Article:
18 animals you’ve (almost definitely) never seen before

Dina Rickman@dinarickman
Wednesday 17 September 2014 18:50

1. The Sarcastic Fringehead

The brilliantly-named Sarcastic Fringehead lives off the pacific coast of North America. When threatened the fringehead will open their mouths wide as a method of defence - making them look a bit like The Predator - and use their teeth to attack.

2. White Peacocks

(Picture: Félix Potuit)

This peacock has a genetic condition called leuicsm - similar to albinism - which reduces the pigmentation in its skin.

3. Squid with teeth

(Picture: Richard E Young/Creative Commons)

The promachoteuthis sulcus is a rare squid which appears to have human-looking teeth - although they are actually just flaps of skin.

4. Fish with teeth

(Picture: 22 words)

The Pacu Fish is a small piranha-like fish native to South America, notable for its human-looking teeth. These are not just flaps of skin: there are reports two men bled to death after a Pacu bit off their testicles.

5. Crocodile fish

(Picture: nerc.ac.uk)

The Blackfin icefish, or crocodile fish, has a natural antifreeze in its blood that helps it survive in the freezing waters around Antarctica. It has no red blood cells, which explains its clear appearance, and it needs little oxygen.

6. This nosy monkey

(Picture :Bjørn Christian Tørrissen)

The proboscis monkey is found in Borneo and is notable for its long nose.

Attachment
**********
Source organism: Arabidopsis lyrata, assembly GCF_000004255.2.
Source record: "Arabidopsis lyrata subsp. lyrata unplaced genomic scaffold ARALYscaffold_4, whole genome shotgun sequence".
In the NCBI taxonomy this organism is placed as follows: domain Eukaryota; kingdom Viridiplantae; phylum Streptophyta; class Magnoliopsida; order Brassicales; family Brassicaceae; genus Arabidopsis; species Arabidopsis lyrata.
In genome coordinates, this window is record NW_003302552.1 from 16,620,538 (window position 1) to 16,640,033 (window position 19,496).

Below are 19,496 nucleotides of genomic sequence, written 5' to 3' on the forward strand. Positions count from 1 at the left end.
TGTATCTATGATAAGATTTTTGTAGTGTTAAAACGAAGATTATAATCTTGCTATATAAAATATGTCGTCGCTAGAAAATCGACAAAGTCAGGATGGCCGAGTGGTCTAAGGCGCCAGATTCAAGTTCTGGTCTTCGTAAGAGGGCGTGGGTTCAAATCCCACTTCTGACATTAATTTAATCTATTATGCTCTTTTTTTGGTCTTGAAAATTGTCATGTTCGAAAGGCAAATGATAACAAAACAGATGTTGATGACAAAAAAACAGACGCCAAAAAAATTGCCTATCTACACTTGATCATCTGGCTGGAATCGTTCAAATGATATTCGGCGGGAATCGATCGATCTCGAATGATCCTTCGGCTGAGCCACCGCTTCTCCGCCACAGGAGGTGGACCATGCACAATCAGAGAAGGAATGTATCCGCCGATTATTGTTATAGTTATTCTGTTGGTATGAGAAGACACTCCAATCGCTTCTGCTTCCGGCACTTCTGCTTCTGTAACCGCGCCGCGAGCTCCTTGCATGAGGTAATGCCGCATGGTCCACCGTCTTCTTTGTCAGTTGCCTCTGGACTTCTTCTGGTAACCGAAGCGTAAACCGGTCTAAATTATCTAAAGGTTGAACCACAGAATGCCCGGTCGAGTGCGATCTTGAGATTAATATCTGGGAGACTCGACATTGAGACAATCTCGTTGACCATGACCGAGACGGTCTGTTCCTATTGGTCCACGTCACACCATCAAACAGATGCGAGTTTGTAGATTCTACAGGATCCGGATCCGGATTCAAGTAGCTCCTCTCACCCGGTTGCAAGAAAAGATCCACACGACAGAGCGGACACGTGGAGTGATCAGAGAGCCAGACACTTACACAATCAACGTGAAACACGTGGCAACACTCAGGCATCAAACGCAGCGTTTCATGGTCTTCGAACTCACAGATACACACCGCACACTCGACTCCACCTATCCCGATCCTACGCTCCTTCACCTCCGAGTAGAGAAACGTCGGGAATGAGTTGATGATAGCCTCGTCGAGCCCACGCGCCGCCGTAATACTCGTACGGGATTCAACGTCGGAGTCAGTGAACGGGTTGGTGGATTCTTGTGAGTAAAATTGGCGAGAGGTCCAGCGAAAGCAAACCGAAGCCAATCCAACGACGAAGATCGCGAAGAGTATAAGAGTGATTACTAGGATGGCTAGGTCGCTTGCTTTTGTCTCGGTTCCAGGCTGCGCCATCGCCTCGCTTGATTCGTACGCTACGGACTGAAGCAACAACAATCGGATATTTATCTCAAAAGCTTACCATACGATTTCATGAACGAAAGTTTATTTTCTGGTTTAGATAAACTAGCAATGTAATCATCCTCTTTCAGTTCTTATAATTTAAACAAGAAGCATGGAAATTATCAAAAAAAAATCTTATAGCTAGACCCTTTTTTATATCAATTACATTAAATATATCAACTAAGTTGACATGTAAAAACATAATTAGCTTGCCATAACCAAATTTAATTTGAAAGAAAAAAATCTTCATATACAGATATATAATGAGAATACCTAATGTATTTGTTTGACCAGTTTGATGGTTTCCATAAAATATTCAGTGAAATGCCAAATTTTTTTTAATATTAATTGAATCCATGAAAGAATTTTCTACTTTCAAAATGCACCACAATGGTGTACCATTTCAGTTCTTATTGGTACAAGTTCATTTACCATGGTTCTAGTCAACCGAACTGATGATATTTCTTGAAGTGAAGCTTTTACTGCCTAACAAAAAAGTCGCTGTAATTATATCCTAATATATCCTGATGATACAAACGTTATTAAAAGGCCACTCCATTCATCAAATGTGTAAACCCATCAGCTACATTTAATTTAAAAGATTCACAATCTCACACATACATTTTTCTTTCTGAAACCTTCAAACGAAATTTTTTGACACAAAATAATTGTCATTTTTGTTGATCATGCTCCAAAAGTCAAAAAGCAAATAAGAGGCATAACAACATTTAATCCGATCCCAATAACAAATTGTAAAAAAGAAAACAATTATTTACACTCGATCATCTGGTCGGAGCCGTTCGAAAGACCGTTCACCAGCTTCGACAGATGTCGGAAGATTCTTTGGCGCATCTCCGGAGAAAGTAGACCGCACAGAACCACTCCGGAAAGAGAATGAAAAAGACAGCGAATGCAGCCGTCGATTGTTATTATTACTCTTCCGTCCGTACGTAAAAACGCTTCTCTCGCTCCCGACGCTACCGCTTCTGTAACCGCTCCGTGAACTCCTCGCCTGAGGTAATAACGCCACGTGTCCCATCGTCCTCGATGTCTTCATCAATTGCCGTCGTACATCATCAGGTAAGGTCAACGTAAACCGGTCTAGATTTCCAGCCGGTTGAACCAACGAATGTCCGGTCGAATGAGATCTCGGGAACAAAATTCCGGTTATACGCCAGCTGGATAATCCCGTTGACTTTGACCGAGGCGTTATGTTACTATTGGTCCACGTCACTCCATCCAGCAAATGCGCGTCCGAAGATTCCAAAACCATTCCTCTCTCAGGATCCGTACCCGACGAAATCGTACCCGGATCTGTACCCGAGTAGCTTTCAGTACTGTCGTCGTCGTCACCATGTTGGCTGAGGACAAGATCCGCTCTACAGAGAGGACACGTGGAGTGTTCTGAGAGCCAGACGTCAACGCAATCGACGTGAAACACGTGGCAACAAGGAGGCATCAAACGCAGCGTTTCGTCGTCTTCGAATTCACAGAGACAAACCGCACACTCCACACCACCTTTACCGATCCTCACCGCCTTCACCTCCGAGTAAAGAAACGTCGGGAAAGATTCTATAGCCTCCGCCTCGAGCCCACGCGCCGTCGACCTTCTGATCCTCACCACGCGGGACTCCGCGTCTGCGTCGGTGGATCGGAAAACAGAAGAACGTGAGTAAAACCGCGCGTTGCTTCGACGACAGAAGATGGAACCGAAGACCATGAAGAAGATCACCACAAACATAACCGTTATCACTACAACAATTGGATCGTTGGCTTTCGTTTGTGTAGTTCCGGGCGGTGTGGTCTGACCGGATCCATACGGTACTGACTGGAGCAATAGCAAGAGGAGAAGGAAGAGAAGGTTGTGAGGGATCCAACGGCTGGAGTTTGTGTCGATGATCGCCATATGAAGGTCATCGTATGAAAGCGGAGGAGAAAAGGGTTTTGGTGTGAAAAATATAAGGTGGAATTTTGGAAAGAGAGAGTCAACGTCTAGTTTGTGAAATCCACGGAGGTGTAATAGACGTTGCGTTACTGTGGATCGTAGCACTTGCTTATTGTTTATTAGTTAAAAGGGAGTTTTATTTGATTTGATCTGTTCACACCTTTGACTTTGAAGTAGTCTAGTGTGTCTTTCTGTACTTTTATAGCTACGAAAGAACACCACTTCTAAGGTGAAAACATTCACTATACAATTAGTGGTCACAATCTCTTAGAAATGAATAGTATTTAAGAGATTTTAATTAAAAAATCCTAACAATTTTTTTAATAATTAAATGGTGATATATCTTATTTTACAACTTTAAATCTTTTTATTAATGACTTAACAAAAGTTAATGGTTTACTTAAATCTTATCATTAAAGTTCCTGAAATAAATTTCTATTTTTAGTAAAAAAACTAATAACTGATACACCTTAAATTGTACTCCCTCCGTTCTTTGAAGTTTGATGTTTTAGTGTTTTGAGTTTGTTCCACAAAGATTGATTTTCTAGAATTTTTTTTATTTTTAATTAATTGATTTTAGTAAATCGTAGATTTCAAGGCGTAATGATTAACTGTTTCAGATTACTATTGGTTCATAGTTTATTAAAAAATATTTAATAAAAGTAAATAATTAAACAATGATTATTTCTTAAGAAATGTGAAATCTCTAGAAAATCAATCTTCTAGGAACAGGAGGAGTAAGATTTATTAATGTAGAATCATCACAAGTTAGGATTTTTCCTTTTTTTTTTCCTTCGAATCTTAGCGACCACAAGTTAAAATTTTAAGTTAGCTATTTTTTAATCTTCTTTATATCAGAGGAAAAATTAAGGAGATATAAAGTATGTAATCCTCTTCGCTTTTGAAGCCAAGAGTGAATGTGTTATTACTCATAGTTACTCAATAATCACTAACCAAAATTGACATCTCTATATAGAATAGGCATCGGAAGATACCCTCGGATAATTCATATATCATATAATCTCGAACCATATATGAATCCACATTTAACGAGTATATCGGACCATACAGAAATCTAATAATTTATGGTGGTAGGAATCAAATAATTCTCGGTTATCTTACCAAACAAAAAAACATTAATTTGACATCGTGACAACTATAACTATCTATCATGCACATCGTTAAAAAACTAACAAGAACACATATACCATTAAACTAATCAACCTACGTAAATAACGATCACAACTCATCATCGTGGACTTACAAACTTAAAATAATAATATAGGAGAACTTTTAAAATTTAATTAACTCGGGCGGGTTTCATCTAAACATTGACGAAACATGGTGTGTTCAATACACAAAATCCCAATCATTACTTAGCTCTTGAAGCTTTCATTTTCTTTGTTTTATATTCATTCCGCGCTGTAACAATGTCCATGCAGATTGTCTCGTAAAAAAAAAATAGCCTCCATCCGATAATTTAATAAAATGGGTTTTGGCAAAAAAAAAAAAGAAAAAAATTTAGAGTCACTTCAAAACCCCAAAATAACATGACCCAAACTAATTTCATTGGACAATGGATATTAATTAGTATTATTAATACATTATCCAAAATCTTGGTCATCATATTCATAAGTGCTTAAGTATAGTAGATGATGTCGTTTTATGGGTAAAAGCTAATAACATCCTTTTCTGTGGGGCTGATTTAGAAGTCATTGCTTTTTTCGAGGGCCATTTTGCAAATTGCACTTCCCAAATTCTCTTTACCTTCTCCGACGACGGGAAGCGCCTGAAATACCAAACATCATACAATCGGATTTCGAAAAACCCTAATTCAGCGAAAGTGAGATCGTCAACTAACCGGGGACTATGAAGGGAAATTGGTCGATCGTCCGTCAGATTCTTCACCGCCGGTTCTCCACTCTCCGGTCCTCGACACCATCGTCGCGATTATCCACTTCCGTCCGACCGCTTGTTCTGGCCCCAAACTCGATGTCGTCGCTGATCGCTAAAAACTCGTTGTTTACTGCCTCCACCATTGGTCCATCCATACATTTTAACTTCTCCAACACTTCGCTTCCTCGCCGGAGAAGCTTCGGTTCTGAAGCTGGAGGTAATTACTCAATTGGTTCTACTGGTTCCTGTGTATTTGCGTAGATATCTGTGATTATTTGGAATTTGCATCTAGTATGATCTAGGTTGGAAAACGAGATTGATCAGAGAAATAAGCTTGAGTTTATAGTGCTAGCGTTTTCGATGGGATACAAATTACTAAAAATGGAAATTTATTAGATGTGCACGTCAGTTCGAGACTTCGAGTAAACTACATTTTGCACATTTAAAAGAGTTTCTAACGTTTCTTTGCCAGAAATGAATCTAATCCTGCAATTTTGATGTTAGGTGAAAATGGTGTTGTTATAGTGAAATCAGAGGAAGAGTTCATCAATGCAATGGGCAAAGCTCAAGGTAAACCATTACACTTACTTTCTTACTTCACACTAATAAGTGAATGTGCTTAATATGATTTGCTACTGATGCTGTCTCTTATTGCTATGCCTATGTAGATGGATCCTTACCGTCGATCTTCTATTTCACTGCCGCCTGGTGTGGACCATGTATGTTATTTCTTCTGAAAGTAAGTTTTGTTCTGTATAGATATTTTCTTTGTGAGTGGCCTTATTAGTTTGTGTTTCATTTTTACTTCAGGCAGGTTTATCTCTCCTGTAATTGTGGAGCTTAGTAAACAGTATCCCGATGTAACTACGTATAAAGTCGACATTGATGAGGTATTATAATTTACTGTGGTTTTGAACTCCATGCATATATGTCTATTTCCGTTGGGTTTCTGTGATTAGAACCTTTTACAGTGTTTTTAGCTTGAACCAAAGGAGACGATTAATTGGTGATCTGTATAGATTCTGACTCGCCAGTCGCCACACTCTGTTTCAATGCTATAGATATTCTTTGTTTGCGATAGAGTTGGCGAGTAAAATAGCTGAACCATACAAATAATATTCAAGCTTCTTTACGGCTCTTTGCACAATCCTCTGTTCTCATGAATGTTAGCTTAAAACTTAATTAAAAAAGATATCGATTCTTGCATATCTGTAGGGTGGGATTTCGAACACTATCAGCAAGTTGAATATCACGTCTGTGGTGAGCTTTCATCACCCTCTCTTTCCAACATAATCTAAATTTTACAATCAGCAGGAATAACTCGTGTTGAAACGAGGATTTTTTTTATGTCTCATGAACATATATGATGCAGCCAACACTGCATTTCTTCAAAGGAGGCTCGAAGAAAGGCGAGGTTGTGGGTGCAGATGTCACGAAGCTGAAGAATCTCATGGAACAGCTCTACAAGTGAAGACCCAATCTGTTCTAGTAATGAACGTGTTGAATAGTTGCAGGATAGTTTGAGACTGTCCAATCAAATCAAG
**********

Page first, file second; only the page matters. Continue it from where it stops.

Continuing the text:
7. The Blue-footed Booby

(Picture: Pete)

Found in the islands surrounding the Pacific Ocean, the blue-footed boobie's bright feet are a sexually selected trait.

8. The butterfly that's male and female

(Picture: Didier Descouens)

This large white butterfly is a bilateral gynandromorph, which means one half is male, the other female.

9. The walking fish that isn't a fish

(Picture: LoKiLeCh)

The name is a misnomer - the Mexican walking fish is actually an amphibian typically found in lakes around Mexico. As of 2010 they were considered critically endangered.

10. Vampire Deer

(Picture: Momotarou2012)

Chinese water deer are harmless but have been nicknamed 'vampire deer' due to their fangs.

11. Alarm Jellyfish

(Picture: NOAA Ocean Explorer)

The atolla jellyfish is bioluminescent and emits a series of flashes when attacked - earning it the nickname ‘alarm jellyfish.’

12. Poisonous sea slugs

(Picture: Steve Childs)

Nembrotha cristata, a colourful-but-poisonous type of sea slug, grow up to 50mm in length and can be found in tropical oceans.

13. Star-Nosed Mole

(Picture: NPS.gov)

These hamster-sized creatures are found in areas of eastern Canada and America. They use their unusually-shaped noses to feel their way around.

14. The Superb Bird of Paradise

The superb bird of paradise, also known as the lophorina superba, can be found in the rainforests of New Guinea. Due to the relatively low number of female birds of paradise, the male of this species has developed an incredibly elaborate mating display.

15. The King of Saxony Bird of Paradise

The king of Saxony bird of paradise, also found in New Guinea, has some very unusual features. The male’s ornamental feathers sprout from the top of their heads.

16. Pistol Shrimp

(Picture: Open Cage)

Also known as the snapping shrimp, the pistol shrimp is the loudest creature in the shallow ocean. The noise comes from contact between two parts of the creature’s claws.

17. Angel Shark

(Picture: Nick Long)

Angel sharks have unusually flat bodies, which allow them to bury themselves in the seabed to wait for prey.

18. The smallest rodent in the world

(Picture: Bell Pletsch)

The three-toed Baluchistan pygmy jerboa is the joint smallest rodent in the world, alongside the African pygmy mouse. It is not found anywhere outside Pakistan.

More: This six-second video of the Earth is mesmerising